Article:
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README.md

go-password-validator

No-bullshit password validator using raw entropy values. Hit the project with a star if you find it useful

Supported by Qvault

Deploy

This project can be used to front a password strength meter, or simply validate password strength on the server. Benefits:

  • No stupid rules (doesn't require uppercase, numbers, special characters, etc)
  • Everything is based on entropy (raw cryptographic strength of the password)
  • Inspired by this XKCD

XKCD Passwords

⚙️ Installation

Outside of a Go module:

go get github.com/lane-c-wagner/go-password-validator

🚀 Quick Start

package main

import (
    passwordvalidator "github.com/lane-c-wagner/go-password-validator"
)

func main(){
    entropy := passwordvalidator.GetEntropy("a longer password")
    // entropy is a float64, representing the strength in base 2 (bits)

    const minEntropyBits = 60
    err := passwordvalidator.Validate("some password", minEntropyBits)
    // if the password has enough entropy, err is nil
    // otherwise, a formatted error message is provided explaining
    // how to increase the strength of the password
    // (safe to show to the client)
}

What Entropy Value Should I Use?

It's up to you. That said, here is a pretty good graph that shows some timings for different values:

entropy

Somewhere in the 50-70 range seems "average"

How It Works

First, we determine the "base" number. The base is a sum of the different "character sets" found in the password.

The current character sets include:

  • 26 lowercase letters
  • 26 uppercase
  • 10 digits
  • 32 special characters - !"#$%&'()*+,-./:;<=>?@[\]^_{|}~

Using at least one character from each set your base number will be 94: 26+26+10+32 = 94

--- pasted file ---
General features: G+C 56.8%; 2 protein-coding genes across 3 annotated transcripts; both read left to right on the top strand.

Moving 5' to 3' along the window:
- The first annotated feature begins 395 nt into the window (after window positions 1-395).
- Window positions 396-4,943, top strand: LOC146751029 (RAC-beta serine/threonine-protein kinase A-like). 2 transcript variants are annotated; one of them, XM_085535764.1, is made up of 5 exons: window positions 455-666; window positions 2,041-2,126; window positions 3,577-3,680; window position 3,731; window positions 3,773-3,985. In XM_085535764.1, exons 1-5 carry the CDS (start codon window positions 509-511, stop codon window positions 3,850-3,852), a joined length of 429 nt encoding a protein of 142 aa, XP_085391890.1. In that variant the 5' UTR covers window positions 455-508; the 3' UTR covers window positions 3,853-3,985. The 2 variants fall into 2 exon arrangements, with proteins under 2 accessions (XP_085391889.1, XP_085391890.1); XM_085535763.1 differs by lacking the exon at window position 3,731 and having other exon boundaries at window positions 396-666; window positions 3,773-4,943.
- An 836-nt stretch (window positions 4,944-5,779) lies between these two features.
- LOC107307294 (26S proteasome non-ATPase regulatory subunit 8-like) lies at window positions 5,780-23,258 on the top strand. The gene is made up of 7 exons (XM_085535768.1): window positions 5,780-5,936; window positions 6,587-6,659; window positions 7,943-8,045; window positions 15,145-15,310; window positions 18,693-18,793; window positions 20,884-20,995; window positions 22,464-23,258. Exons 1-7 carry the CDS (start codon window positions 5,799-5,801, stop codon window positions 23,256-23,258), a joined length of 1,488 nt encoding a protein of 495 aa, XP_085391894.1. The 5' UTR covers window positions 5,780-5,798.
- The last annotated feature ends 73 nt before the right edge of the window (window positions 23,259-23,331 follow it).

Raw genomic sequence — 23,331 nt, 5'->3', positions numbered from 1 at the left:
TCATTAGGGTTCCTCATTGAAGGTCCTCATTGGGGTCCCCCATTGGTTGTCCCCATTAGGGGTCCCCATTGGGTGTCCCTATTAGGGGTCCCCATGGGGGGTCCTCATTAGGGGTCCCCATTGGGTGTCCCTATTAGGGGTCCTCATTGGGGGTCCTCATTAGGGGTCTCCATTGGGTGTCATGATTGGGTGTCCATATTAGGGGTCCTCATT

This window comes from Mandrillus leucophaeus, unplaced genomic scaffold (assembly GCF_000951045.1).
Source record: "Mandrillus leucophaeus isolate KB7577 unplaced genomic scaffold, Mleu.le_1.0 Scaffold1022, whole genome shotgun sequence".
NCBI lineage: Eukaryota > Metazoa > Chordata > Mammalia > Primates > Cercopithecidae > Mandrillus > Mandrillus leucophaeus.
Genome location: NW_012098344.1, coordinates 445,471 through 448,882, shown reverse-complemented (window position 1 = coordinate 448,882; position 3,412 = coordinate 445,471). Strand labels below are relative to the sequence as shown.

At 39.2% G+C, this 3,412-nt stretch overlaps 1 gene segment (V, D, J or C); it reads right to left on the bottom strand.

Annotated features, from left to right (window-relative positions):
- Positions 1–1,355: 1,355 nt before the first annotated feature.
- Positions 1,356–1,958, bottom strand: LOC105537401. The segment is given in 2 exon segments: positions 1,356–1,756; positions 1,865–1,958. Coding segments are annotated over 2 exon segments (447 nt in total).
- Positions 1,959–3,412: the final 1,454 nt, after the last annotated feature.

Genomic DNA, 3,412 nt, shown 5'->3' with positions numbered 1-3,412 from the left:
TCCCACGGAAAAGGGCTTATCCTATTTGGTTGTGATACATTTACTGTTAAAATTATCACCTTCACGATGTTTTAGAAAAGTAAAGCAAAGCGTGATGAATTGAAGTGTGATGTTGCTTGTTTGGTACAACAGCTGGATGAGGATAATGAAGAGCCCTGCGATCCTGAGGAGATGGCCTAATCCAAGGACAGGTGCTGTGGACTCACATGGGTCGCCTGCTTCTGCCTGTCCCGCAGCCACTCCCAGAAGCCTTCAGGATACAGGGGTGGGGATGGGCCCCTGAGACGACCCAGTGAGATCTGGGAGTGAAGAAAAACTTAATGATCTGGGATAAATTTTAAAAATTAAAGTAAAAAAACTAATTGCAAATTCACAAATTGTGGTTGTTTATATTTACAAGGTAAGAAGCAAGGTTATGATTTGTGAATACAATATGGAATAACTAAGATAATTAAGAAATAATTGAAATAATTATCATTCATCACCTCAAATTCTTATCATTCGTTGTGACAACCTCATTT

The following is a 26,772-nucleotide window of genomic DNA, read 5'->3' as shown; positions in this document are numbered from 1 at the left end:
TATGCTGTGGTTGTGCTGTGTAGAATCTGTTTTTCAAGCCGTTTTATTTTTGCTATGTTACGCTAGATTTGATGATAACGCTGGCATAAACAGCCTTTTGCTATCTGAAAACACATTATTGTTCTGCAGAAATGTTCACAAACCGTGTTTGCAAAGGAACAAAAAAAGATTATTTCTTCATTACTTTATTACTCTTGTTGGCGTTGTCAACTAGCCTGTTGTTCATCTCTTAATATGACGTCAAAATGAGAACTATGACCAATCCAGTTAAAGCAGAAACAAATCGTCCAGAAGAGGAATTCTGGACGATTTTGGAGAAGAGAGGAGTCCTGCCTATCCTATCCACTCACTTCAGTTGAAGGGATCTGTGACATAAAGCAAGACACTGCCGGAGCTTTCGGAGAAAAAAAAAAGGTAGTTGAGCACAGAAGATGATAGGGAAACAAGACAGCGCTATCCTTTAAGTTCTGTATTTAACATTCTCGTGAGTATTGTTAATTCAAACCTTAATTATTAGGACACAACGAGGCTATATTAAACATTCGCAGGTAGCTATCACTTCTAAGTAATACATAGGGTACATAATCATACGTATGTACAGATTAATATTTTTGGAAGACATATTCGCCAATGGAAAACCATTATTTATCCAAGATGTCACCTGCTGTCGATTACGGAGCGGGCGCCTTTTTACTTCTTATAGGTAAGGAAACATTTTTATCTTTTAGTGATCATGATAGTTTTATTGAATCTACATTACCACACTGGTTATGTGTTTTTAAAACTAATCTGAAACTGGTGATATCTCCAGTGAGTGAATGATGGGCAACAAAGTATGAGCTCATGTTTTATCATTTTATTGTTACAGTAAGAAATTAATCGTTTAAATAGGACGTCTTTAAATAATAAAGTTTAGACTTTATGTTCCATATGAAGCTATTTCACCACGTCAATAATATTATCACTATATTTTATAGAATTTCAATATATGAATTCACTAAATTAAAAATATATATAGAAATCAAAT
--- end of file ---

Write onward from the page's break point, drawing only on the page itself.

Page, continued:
Every unique character that doesn't match one of those sets will add 1 to the base.

If you only use, for example, lowercase letters and numbers, your base will be 36: 26+10 = 36.

After we have calculated a base, the total number of brute-force-guesses is found using the following formulae: base^length

A password using base 26 with 7 characters would require 26^7, or 8031810176 guesses.

Once we know the number of guesses it would take, we can calculate the actual entropy in bits using log2(guesses)

The calculations are done in log space in practice to avoid numeric overflow.

Additional Safety

To add further safety to dumb passwords like aaaaaaaaaaaaa, or 123123123, We modify the length of the password to count any more than two of the same character as 0.

  • aaaa has length 2
  • 12121234 has length 6

💬 Contact

Twitter Follow

Submit an issue (above in the issues tab)

Transient Dependencies

None! And it will stay that way, except of course for the standard library.

👏 Contributing

I love help! Contribute by forking the repo and opening pull requests. Please ensure that your code passes the existing tests and linting, and write tests to test your changes if applicable.

All pull requests should be submitted to the main branch.

go test
go fmt
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